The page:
Practicing this proper technique ensures that you’re able to complete any of these tasks without placing added strain on your spine, in turn, offering low back pain relief. The same applies to lifts like deadlifts in the gym as well. Before lifting the weight, stabilize your back by applying the abdominal brace and twisting the bar to engage the lats. Focus your attention on simply pulling the hips forward and dragging the weight up the thighs just like we did with the short stop squat, but now with added load.

Regardless of what caused your back pain, part of your road to recovery and prevention will always be practicing spinal hygiene. By properly implementing what we went through in this video into your daily routine, while making an effort to simply move more and avoiding any static positions for too long, you’ll successfully be able to minimize the stress placed on your lower back and the pain you may be experiencing.

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42 thoughts on “The EASIEST Way To Fix Low Back Pain (FOR GOOD!) Ft. Dr. Stuart McGill

    • Andre Amestica Lopes says:

      Well, I have struggled for 5 years with a L4-L5 hernia and it is really hard for me to do/find a routine that I can do for an upper lower split (especially for the lower body).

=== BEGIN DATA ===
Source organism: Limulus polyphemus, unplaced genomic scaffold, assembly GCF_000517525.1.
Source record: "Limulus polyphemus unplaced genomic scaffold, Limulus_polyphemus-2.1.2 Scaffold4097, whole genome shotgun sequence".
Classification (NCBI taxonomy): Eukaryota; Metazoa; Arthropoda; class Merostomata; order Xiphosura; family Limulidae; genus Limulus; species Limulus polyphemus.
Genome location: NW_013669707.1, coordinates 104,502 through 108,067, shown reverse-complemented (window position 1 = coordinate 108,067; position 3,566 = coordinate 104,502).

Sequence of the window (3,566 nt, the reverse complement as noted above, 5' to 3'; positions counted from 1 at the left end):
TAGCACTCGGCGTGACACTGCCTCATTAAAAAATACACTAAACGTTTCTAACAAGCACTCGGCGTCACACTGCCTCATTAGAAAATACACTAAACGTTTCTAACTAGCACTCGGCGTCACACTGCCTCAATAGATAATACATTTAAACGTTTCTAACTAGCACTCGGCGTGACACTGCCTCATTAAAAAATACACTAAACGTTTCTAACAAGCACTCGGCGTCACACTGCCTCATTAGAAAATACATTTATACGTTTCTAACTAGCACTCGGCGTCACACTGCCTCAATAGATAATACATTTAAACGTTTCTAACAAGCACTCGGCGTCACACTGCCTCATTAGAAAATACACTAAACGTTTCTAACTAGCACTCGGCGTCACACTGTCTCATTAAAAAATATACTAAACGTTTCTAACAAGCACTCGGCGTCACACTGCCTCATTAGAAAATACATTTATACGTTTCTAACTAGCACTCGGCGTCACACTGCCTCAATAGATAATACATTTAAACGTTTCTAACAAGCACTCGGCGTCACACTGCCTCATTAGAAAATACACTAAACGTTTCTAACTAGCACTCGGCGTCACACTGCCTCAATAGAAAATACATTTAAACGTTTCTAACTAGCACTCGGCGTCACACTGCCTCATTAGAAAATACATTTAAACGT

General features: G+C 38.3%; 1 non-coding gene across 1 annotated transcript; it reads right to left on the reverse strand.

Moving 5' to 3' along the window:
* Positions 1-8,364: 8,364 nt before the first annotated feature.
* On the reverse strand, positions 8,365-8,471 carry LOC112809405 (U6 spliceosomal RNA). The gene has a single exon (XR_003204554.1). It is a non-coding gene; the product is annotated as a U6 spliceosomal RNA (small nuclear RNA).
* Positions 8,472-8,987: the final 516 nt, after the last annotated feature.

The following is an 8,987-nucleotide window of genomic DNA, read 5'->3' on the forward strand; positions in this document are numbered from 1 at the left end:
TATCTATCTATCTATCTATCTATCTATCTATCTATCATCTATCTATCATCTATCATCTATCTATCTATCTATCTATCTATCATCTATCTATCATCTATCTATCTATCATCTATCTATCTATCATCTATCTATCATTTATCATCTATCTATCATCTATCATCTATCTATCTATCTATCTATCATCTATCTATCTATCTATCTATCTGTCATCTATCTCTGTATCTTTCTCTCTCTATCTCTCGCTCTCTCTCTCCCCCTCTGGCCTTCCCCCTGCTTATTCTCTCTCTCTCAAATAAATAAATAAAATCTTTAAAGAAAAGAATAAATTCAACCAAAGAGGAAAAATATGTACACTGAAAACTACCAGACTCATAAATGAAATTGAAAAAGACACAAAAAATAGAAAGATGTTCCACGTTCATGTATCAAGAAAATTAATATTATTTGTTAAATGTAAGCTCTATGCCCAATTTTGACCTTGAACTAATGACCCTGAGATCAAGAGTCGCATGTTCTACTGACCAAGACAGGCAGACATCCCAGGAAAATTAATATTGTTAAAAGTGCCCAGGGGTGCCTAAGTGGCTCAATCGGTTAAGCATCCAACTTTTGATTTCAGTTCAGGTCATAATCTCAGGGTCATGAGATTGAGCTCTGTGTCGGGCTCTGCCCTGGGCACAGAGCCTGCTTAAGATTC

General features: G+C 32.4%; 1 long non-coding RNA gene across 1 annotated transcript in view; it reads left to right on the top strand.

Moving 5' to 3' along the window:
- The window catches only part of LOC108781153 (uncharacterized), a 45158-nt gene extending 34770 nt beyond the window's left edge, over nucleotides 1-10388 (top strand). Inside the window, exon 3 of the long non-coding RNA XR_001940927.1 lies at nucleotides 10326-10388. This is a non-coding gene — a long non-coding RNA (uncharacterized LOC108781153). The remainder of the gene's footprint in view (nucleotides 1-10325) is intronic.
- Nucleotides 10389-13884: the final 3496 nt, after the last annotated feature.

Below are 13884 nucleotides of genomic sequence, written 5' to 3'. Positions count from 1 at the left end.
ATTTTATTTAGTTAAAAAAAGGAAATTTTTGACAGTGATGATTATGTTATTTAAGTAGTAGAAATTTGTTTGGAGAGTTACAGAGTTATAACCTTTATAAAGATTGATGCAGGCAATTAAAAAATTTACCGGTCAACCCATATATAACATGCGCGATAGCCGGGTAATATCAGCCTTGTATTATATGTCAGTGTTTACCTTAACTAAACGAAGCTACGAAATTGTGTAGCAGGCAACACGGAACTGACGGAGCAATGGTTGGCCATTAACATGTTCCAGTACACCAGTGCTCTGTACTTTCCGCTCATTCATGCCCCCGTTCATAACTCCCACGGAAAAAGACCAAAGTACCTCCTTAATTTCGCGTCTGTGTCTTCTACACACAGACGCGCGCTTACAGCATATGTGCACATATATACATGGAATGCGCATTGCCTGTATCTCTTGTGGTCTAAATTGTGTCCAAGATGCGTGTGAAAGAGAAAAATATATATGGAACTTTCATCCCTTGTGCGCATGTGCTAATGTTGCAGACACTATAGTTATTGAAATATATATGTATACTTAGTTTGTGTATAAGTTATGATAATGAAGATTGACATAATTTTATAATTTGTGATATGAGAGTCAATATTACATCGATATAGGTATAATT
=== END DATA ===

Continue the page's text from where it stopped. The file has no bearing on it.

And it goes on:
Could you do a video with different variations or options for the most important lower body exercises (deadlift, squats, hip thrust etc)?
      Thanks for all the other videos full with great scientific content and excellent explanations

    • Alex says:

      Your video leads into my topic. Imbalances or other issues that lead to muscles always being activated. My left trap is always activated and I can’t get it to relax except through deep tissue massage against door for example

  1. Rodney Azevedo says:

    Your videos are a master piece of health education. Today it is rare to find people like you. Congratulations, buddy. Keep it up.

  2. youtubeaddict says:

    Might be a good idea to make a video about lower trap / rhomboid pain. This is a somewhat common issue with little information online

  3. ShshAaa ShaIsia says:

    Lmao this got uploaded after i searched and already dont have lower back pain before this comes out , but i would watch it for sure

    • vikas chaudhary says:

      I have back pain bro it is realy pain full u should not mess with it dont lift too heavy aviod ego lifting wear belt ,if the pain starts it really does not allow to bend or to move it is really disturbing, back pain is worst

  4. Sam says:

    I suffered from backpain since my early childhood until my mid 30s. I’ve always done sport and had enough muscles on my back and my abs but it wouldn’t help. No physiotherapy or doctor could help. Massages would only help for a very short time. The only thing that helped me to get rid of the pain forever was stretching!

  5. YiMan says:

    Well as a nurse I’ve learned this in a course we have to do, moving and handling. So whenever u bend down to grab something from the floor u put the weight of that object x10 on your lower back, imagine grabbing a 20kg weight at the gym